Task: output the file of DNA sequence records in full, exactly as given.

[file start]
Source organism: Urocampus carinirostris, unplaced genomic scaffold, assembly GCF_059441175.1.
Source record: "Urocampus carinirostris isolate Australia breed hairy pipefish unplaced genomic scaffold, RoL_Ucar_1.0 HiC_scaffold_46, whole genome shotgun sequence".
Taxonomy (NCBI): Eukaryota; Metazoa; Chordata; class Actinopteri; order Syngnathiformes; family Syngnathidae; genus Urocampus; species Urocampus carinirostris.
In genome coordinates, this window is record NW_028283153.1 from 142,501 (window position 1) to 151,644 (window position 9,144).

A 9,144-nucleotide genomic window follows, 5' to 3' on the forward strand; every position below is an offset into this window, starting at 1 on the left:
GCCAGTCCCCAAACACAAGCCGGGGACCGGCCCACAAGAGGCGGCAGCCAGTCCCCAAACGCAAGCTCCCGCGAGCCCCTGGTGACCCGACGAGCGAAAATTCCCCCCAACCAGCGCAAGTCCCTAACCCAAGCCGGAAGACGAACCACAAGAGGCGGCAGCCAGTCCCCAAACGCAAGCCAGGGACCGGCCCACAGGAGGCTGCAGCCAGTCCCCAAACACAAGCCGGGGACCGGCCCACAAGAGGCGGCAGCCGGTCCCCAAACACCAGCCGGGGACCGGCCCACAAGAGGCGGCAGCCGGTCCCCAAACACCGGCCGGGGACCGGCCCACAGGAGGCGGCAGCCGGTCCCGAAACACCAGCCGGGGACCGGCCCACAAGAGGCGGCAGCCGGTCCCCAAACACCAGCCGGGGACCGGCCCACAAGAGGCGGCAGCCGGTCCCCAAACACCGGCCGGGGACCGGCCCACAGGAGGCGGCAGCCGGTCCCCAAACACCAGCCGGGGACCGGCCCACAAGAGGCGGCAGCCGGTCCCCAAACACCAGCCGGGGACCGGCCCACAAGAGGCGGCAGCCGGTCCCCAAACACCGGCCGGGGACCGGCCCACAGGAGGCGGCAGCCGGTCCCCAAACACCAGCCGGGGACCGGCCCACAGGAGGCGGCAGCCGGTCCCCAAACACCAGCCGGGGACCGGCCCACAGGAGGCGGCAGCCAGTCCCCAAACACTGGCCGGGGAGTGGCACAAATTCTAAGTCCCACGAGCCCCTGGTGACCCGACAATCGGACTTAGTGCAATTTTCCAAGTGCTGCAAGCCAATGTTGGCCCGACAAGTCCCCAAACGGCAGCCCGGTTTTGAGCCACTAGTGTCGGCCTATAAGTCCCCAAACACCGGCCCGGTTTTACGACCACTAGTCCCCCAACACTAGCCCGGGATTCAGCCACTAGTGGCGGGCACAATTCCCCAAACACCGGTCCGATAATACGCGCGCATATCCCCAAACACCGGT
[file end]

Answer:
Source organism: Urocampus carinirostris, unplaced genomic scaffold, assembly GCF_059441175.1.
Source record: "Urocampus carinirostris isolate Australia breed hairy pipefish unplaced genomic scaffold, RoL_Ucar_1.0 HiC_scaffold_46, whole genome shotgun sequence".
Taxonomy (NCBI): Eukaryota; Metazoa; Chordata; class Actinopteri; order Syngnathiformes; family Syngnathidae; genus Urocampus; species Urocampus carinirostris.
In genome coordinates, this window is record NW_028283153.1 from 142,501 (window position 1) to 151,644 (window position 9,144).

A 9,144-nucleotide genomic window follows, 5' to 3' on the forward strand; every position below is an offset into this window, starting at 1 on the left:
GCCAGTCCCCAAACACAAGCCGGGGACCGGCCCACAAGAGGCGGCAGCCAGTCCCCAAACGCAAGCTCCCGCGAGCCCCTGGTGACCCGACGAGCGAAAATTCCCCCCAACCAGCGCAAGTCCCTAACCCAAGCCGGAAGACGAACCACAAGAGGCGGCAGCCAGTCCCCAAACGCAAGCCAGGGACCGGCCCACAGGAGGCTGCAGCCAGTCCCCAAACACAAGCCGGGGACCGGCCCACAAGAGGCGGCAGCCGGTCCCCAAACACCAGCCGGGGACCGGCCCACAAGAGGCGGCAGCCGGTCCCCAAACACCGGCCGGGGACCGGCCCACAGGAGGCGGCAGCCGGTCCCGAAACACCAGCCGGGGACCGGCCCACAAGAGGCGGCAGCCGGTCCCCAAACACCAGCCGGGGACCGGCCCACAAGAGGCGGCAGCCGGTCCCCAAACACCGGCCGGGGACCGGCCCACAGGAGGCGGCAGCCGGTCCCCAAACACCAGCCGGGGACCGGCCCACAAGAGGCGGCAGCCGGTCCCCAAACACCAGCCGGGGACCGGCCCACAAGAGGCGGCAGCCGGTCCCCAAACACCGGCCGGGGACCGGCCCACAGGAGGCGGCAGCCGGTCCCCAAACACCAGCCGGGGACCGGCCCACAGGAGGCGGCAGCCGGTCCCCAAACACCAGCCGGGGACCGGCCCACAGGAGGCGGCAGCCAGTCCCCAAACACTGGCCGGGGAGTGGCACAAATTCTAAGTCCCACGAGCCCCTGGTGACCCGACAATCGGACTTAGTGCAATTTTCCAAGTGCTGCAAGCCAATGTTGGCCCGACAAGTCCCCAAACGGCAGCCCGGTTTTGAGCCACTAGTGTCGGCCTATAAGTCCCCAAACACCGGCCCGGTTTTACGACCACTAGTCCCCCAACACTAGCCCGGGATTCAGCCACTAGTGGCGGGCACAATTCCCCAAACACCGGTCCGATAATACGCGCGCATATCCCCAAACACCGGT